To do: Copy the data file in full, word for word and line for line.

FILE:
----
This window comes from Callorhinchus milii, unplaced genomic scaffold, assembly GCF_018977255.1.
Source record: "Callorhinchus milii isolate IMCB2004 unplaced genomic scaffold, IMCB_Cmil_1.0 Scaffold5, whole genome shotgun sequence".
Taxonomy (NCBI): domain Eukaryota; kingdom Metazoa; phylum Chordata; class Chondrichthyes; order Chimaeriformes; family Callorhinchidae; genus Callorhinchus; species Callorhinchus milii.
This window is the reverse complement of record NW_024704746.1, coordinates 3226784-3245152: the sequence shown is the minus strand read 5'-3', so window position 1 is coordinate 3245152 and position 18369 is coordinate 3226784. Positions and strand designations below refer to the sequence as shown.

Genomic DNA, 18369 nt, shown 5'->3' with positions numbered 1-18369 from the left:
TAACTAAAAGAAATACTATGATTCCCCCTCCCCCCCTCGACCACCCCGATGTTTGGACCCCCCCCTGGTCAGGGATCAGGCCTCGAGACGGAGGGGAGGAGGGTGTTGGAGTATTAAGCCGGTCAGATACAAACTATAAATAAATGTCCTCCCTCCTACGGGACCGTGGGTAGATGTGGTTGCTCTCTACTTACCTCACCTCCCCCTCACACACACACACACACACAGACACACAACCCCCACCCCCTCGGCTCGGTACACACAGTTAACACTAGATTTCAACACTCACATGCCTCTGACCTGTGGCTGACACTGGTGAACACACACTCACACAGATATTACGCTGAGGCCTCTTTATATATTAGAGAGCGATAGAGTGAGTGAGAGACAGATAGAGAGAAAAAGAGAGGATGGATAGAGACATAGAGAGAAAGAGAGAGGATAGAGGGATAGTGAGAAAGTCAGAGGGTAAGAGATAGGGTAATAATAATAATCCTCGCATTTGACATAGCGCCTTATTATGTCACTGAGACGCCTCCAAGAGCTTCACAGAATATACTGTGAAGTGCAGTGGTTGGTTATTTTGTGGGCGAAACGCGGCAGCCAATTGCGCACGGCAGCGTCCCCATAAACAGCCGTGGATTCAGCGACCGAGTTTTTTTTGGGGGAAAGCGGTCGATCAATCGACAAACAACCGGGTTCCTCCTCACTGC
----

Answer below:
This window comes from Callorhinchus milii, unplaced genomic scaffold, assembly GCF_018977255.1.
Source record: "Callorhinchus milii isolate IMCB2004 unplaced genomic scaffold, IMCB_Cmil_1.0 Scaffold5, whole genome shotgun sequence".
Taxonomy (NCBI): domain Eukaryota; kingdom Metazoa; phylum Chordata; class Chondrichthyes; order Chimaeriformes; family Callorhinchidae; genus Callorhinchus; species Callorhinchus milii.
This window is the reverse complement of record NW_024704746.1, coordinates 3226784-3245152: the sequence shown is the minus strand read 5'-3', so window position 1 is coordinate 3245152 and position 18369 is coordinate 3226784. Positions and strand designations below refer to the sequence as shown.

Genomic DNA, 18369 nt, shown 5'->3' with positions numbered 1-18369 from the left:
TAACTAAAAGAAATACTATGATTCCCCCTCCCCCCCTCGACCACCCCGATGTTTGGACCCCCCCCTGGTCAGGGATCAGGCCTCGAGACGGAGGGGAGGAGGGTGTTGGAGTATTAAGCCGGTCAGATACAAACTATAAATAAATGTCCTCCCTCCTACGGGACCGTGGGTAGATGTGGTTGCTCTCTACTTACCTCACCTCCCCCTCACACACACACACACACACAGACACACAACCCCCACCCCCTCGGCTCGGTACACACAGTTAACACTAGATTTCAACACTCACATGCCTCTGACCTGTGGCTGACACTGGTGAACACACACTCACACAGATATTACGCTGAGGCCTCTTTATATATTAGAGAGCGATAGAGTGAGTGAGAGACAGATAGAGAGAAAAAGAGAGGATGGATAGAGACATAGAGAGAAAGAGAGAGGATAGAGGGATAGTGAGAAAGTCAGAGGGTAAGAGATAGGGTAATAATAATAATCCTCGCATTTGACATAGCGCCTTATTATGTCACTGAGACGCCTCCAAGAGCTTCACAGAATATACTGTGAAGTGCAGTGGTTGGTTATTTTGTGGGCGAAACGCGGCAGCCAATTGCGCACGGCAGCGTCCCCATAAACAGCCGTGGATTCAGCGACCGAGTTTTTTTTGGGGGAAAGCGGTCGATCAATCGACAAACAACCGGGTTCCTCCTCACTGC